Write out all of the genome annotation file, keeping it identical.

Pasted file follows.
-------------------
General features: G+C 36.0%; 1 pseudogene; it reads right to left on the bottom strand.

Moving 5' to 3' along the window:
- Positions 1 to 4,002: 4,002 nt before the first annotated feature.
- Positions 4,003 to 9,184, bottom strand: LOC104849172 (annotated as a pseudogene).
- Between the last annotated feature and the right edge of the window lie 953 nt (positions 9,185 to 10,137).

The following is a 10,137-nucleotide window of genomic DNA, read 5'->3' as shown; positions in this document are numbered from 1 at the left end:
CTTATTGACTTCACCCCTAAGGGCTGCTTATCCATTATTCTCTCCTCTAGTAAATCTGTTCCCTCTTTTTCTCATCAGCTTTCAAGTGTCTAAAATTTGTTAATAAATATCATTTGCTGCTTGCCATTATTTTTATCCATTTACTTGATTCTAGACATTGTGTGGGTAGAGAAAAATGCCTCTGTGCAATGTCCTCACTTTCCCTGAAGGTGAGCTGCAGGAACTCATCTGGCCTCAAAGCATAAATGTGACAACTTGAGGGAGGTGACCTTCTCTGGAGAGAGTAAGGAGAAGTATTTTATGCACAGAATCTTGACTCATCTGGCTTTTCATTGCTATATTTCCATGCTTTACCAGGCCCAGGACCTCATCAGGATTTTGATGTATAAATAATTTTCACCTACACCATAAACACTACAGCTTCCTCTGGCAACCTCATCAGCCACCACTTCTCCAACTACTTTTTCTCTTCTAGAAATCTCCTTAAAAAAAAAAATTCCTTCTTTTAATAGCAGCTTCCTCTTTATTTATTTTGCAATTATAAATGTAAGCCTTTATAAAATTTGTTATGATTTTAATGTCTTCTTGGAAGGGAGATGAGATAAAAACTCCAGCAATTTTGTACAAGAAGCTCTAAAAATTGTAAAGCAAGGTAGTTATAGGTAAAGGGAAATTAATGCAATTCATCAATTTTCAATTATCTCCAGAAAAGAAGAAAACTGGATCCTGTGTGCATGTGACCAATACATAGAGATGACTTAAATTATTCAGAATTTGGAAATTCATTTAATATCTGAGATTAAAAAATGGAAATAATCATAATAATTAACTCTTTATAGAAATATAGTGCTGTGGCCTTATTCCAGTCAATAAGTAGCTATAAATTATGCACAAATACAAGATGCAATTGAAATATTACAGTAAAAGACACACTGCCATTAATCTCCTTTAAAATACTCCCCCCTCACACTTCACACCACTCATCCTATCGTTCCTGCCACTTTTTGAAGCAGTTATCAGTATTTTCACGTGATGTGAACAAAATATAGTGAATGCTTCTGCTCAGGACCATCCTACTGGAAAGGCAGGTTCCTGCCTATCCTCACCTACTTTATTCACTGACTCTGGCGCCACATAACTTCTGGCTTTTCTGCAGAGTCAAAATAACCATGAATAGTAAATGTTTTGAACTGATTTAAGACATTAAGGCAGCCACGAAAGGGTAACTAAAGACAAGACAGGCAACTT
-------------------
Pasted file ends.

General features: G+C 36.0%; 1 pseudogene; it reads right to left on the bottom strand.

Moving 5' to 3' along the window:
- Positions 1 to 4,002: 4,002 nt before the first annotated feature.
- Positions 4,003 to 9,184, bottom strand: LOC104849172 (annotated as a pseudogene).
- Between the last annotated feature and the right edge of the window lie 953 nt (positions 9,185 to 10,137).

The following is a 10,137-nucleotide window of genomic DNA, read 5'->3' as shown; positions in this document are numbered from 1 at the left end:
CTTATTGACTTCACCCCTAAGGGCTGCTTATCCATTATTCTCTCCTCTAGTAAATCTGTTCCCTCTTTTTCTCATCAGCTTTCAAGTGTCTAAAATTTGTTAATAAATATCATTTGCTGCTTGCCATTATTTTTATCCATTTACTTGATTCTAGACATTGTGTGGGTAGAGAAAAATGCCTCTGTGCAATGTCCTCACTTTCCCTGAAGGTGAGCTGCAGGAACTCATCTGGCCTCAAAGCATAAATGTGACAACTTGAGGGAGGTGACCTTCTCTGGAGAGAGTAAGGAGAAGTATTTTATGCACAGAATCTTGACTCATCTGGCTTTTCATTGCTATATTTCCATGCTTTACCAGGCCCAGGACCTCATCAGGATTTTGATGTATAAATAATTTTCACCTACACCATAAACACTACAGCTTCCTCTGGCAACCTCATCAGCCACCACTTCTCCAACTACTTTTTCTCTTCTAGAAATCTCCTTAAAAAAAAAAATTCCTTCTTTTAATAGCAGCTTCCTCTTTATTTATTTTGCAATTATAAATGTAAGCCTTTATAAAATTTGTTATGATTTTAATGTCTTCTTGGAAGGGAGATGAGATAAAAACTCCAGCAATTTTGTACAAGAAGCTCTAAAAATTGTAAAGCAAGGTAGTTATAGGTAAAGGGAAATTAATGCAATTCATCAATTTTCAATTATCTCCAGAAAAGAAGAAAACTGGATCCTGTGTGCATGTGACCAATACATAGAGATGACTTAAATTATTCAGAATTTGGAAATTCATTTAATATCTGAGATTAAAAAATGGAAATAATCATAATAATTAACTCTTTATAGAAATATAGTGCTGTGGCCTTATTCCAGTCAATAAGTAGCTATAAATTATGCACAAATACAAGATGCAATTGAAATATTACAGTAAAAGACACACTGCCATTAATCTCCTTTAAAATACTCCCCCCTCACACTTCACACCACTCATCCTATCGTTCCTGCCACTTTTTGAAGCAGTTATCAGTATTTTCACGTGATGTGAACAAAATATAGTGAATGCTTCTGCTCAGGACCATCCTACTGGAAAGGCAGGTTCCTGCCTATCCTCACCTACTTTATTCACTGACTCTGGCGCCACATAACTTCTGGCTTTTCTGCAGAGTCAAAATAACCATGAATAGTAAATGTTTTGAACTGATTTAAGACATTAAGGCAGCCACGAAAGGGTAACTAAAGACAAGACAGGCAACTT